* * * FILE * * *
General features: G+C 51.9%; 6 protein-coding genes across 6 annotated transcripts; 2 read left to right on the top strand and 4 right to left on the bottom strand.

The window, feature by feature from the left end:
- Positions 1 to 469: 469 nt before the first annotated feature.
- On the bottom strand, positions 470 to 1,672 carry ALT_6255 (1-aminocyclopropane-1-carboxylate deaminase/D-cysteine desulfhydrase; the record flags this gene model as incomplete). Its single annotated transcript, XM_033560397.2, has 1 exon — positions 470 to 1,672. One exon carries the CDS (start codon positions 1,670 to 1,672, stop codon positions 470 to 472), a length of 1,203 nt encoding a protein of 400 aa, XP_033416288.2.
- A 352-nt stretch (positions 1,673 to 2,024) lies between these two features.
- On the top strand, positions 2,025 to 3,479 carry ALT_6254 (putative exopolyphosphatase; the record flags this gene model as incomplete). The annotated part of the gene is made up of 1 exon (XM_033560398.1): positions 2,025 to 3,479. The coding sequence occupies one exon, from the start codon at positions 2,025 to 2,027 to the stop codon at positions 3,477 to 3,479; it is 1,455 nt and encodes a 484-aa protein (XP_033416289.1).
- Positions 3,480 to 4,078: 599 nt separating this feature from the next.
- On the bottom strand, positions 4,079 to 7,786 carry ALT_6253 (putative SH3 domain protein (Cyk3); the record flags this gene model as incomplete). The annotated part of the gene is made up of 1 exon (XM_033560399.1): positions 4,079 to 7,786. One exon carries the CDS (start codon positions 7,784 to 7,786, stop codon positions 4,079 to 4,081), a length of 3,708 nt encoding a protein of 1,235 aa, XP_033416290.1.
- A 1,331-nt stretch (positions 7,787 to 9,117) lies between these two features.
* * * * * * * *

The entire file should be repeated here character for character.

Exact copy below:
General features: G+C 51.9%; 6 protein-coding genes across 6 annotated transcripts; 2 read left to right on the top strand and 4 right to left on the bottom strand.

The window, feature by feature from the left end:
- Positions 1 to 469: 469 nt before the first annotated feature.
- On the bottom strand, positions 470 to 1,672 carry ALT_6255 (1-aminocyclopropane-1-carboxylate deaminase/D-cysteine desulfhydrase; the record flags this gene model as incomplete). Its single annotated transcript, XM_033560397.2, has 1 exon — positions 470 to 1,672. One exon carries the CDS (start codon positions 1,670 to 1,672, stop codon positions 470 to 472), a length of 1,203 nt encoding a protein of 400 aa, XP_033416288.2.
- A 352-nt stretch (positions 1,673 to 2,024) lies between these two features.
- On the top strand, positions 2,025 to 3,479 carry ALT_6254 (putative exopolyphosphatase; the record flags this gene model as incomplete). The annotated part of the gene is made up of 1 exon (XM_033560398.1): positions 2,025 to 3,479. The coding sequence occupies one exon, from the start codon at positions 2,025 to 2,027 to the stop codon at positions 3,477 to 3,479; it is 1,455 nt and encodes a 484-aa protein (XP_033416289.1).
- Positions 3,480 to 4,078: 599 nt separating this feature from the next.
- On the bottom strand, positions 4,079 to 7,786 carry ALT_6253 (putative SH3 domain protein (Cyk3); the record flags this gene model as incomplete). The annotated part of the gene is made up of 1 exon (XM_033560399.1): positions 4,079 to 7,786. One exon carries the CDS (start codon positions 7,784 to 7,786, stop codon positions 4,079 to 4,081), a length of 3,708 nt encoding a protein of 1,235 aa, XP_033416290.1.
- A 1,331-nt stretch (positions 7,787 to 9,117) lies between these two features.